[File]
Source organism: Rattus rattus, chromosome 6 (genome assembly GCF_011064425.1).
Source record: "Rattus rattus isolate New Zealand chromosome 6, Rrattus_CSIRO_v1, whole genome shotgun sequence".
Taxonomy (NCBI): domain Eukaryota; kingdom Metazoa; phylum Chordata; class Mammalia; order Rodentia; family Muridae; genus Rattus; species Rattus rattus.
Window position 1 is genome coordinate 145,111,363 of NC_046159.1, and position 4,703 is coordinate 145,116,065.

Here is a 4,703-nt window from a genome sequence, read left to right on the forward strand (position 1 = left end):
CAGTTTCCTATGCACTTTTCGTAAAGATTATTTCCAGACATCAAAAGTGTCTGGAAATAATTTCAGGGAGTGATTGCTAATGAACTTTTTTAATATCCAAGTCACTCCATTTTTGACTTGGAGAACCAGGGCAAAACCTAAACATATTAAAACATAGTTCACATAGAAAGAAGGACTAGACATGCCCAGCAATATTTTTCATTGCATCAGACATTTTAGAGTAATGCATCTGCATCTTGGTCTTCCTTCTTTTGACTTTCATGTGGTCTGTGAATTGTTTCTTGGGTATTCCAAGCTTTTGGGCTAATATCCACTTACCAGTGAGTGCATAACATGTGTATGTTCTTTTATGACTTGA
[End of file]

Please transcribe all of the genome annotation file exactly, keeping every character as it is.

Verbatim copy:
Source organism: Rattus rattus, chromosome 6 (genome assembly GCF_011064425.1).
Source record: "Rattus rattus isolate New Zealand chromosome 6, Rrattus_CSIRO_v1, whole genome shotgun sequence".
Taxonomy (NCBI): domain Eukaryota; kingdom Metazoa; phylum Chordata; class Mammalia; order Rodentia; family Muridae; genus Rattus; species Rattus rattus.
Window position 1 is genome coordinate 145,111,363 of NC_046159.1, and position 4,703 is coordinate 145,116,065.

Here is a 4,703-nt window from a genome sequence, read left to right on the forward strand (position 1 = left end):
CAGTTTCCTATGCACTTTTCGTAAAGATTATTTCCAGACATCAAAAGTGTCTGGAAATAATTTCAGGGAGTGATTGCTAATGAACTTTTTTAATATCCAAGTCACTCCATTTTTGACTTGGAGAACCAGGGCAAAACCTAAACATATTAAAACATAGTTCACATAGAAAGAAGGACTAGACATGCCCAGCAATATTTTTCATTGCATCAGACATTTTAGAGTAATGCATCTGCATCTTGGTCTTCCTTCTTTTGACTTTCATGTGGTCTGTGAATTGTTTCTTGGGTATTCCAAGCTTTTGGGCTAATATCCACTTACCAGTGAGTGCATAACATGTGTATGTTCTTTTATGACTTGA